When I want to make some suggestions to others, does it sound rude to say "you'd better..."? I feel like it contains the implications that I am bossing people around.

If so, what are some better options to use other than that?

  • Please give an exact context where you would use the expression you are looking for.
    – fev
    Commented Jan 14, 2021 at 13:26
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    You'd better not tell your boss at work that he'd better do (or not do) something! Commented Jan 14, 2021 at 13:32
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    "You'd better watch out, pal! That car almost ran you down!" is just a friendly (=partly because of "pal") comment from a bystander. Usually, it's interchangeable with "you should". Sometimes, it's used to make a threat (as in "you'd better ... or I will kick your ***") Commented Jan 14, 2021 at 13:56
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    It could be seen as rude no matter how you phrase it when your opinion has not been asked. Commented Jan 14, 2021 at 14:12

2 Answers 2


The phrase “you had better X” is often used to state a threat, so I would avoid it. There are some situations where it wouldn’t be perceived that way, but I think it would be difficult to know which context is OK unless you’re very fluent. An example is,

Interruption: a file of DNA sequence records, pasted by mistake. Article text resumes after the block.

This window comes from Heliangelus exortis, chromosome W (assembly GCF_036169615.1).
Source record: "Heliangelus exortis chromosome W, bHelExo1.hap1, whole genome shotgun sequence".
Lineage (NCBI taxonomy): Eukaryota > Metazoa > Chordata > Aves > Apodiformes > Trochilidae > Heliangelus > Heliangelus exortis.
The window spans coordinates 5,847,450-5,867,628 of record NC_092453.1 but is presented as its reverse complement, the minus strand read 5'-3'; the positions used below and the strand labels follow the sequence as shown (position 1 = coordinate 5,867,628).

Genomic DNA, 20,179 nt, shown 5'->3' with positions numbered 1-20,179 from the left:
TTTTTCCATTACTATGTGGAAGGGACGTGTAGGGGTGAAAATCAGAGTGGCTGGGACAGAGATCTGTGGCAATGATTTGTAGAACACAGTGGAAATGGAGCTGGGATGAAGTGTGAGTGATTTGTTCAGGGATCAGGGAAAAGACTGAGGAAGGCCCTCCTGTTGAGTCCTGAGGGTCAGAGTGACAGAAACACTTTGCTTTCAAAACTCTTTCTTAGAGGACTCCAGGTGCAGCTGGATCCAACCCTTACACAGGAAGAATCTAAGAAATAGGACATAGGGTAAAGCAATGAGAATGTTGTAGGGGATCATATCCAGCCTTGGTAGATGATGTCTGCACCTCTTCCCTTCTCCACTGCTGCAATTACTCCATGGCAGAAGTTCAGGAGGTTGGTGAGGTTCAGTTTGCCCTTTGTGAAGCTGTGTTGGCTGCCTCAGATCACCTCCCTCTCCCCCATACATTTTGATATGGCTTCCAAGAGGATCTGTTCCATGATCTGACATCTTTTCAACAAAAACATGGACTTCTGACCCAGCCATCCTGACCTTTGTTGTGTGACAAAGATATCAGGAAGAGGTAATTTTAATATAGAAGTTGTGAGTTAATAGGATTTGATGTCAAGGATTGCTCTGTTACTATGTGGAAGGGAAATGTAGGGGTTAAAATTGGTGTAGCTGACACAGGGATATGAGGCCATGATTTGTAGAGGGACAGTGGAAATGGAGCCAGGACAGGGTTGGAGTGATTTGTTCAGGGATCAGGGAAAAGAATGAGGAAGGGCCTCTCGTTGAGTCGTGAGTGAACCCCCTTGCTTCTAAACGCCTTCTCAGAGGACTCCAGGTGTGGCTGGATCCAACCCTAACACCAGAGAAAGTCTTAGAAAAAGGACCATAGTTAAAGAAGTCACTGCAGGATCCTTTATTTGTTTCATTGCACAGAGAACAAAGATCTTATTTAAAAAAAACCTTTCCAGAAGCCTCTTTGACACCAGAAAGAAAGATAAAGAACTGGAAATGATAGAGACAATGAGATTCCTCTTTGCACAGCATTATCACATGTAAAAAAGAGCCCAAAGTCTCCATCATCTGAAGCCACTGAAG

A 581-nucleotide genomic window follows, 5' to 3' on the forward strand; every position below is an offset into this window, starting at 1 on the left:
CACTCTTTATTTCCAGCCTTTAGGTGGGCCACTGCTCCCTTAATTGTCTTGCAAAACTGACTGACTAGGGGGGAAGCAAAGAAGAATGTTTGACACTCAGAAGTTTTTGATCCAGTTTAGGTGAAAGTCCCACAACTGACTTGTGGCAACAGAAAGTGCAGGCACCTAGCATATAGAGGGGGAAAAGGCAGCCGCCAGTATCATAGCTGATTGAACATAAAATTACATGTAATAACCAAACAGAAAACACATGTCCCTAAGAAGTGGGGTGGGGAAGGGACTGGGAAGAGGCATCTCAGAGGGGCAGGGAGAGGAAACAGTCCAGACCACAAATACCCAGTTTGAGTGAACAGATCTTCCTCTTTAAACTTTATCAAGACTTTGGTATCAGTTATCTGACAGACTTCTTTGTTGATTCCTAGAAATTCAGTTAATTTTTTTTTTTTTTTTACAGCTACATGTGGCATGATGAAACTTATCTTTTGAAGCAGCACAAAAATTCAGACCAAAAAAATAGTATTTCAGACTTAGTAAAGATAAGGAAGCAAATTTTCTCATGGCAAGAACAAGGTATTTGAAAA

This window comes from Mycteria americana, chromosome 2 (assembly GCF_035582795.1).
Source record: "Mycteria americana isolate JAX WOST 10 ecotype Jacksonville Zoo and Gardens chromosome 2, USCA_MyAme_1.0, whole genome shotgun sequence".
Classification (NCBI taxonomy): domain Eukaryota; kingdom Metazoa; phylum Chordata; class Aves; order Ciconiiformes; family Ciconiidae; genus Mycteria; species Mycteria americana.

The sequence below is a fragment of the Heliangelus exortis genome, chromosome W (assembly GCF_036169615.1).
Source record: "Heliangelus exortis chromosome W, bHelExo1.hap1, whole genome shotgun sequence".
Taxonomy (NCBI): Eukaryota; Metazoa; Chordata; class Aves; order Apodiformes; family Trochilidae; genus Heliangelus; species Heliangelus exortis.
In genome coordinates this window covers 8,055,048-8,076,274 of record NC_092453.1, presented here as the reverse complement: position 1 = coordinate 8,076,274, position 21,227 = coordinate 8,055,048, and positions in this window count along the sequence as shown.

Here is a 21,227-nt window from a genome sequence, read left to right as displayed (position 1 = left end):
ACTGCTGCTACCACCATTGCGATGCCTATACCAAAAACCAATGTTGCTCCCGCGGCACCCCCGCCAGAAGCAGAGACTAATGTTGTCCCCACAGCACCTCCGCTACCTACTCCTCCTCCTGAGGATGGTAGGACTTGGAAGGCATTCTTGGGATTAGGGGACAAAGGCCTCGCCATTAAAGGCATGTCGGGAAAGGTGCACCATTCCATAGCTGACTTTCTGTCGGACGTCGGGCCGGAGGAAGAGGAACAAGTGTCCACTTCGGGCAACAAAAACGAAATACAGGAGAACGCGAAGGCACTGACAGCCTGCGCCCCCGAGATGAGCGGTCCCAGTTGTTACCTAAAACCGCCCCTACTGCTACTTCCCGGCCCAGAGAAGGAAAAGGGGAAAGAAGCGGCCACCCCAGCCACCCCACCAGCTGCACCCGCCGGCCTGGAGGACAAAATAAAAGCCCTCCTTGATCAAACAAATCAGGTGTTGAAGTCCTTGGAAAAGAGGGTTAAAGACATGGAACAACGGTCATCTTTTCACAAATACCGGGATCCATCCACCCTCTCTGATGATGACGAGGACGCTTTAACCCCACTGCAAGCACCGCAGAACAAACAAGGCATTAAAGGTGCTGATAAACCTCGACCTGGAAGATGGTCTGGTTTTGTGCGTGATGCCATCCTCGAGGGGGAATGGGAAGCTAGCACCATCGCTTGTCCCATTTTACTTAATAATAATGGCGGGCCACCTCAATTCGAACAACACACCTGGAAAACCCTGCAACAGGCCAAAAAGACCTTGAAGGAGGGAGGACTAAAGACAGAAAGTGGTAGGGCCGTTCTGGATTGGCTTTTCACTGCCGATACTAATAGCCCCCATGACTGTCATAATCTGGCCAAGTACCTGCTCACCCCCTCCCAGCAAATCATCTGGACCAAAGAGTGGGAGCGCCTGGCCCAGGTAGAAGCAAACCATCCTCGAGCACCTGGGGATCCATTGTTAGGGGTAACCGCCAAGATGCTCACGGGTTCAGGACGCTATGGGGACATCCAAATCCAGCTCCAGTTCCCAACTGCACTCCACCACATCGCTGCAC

It’s going to rain cats and dogs tonight according to the weather forecast. You’d better wear a hat!

Depending on the context, there are many different ways to express your opinion of what you think someone should do.

Without more context, the simplest way would be to replace “had better” with “should”. You could preface it with “I think” to soften it even more.

I think you should wear a hat.

A general way to make any suggestion more polite is to not direct it at a specific person, so it sounds less like an order. Adding a word like “probably” can soften it even more.

We should probably wear hats today.

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    "The phrase “you had better X” is often used to state a threat, so I would avoid it" There are situation where a threat like that would be appropriate, though, like a parent scolding a child.
    – nick012000
    Commented Jan 15, 2021 at 0:00
  • @nick012000 The author asked specifically about using it for a suggestion in a polite way, not about the phrase in general. I don't think it would be appropriate to sound like a parent scolding a child when you're trying to make a suggestion to a coworker.
    – ColleenV
    Commented Jan 15, 2021 at 12:20

"You might want to" is a very polite way of giving advice to somebody. You can just say your advice or if you want to be even more polite, you can say "You might want to think about" + gerund (verb + ING) or "You might want to consider" + gerund (verb + ING).

You can find loads of examples on YouGlish.

This site shows every types of English, but if you want to, you can set it to American, British, or Australian only (below the search bar) Also, if you want to search for any phrase, you can use YouGlish.


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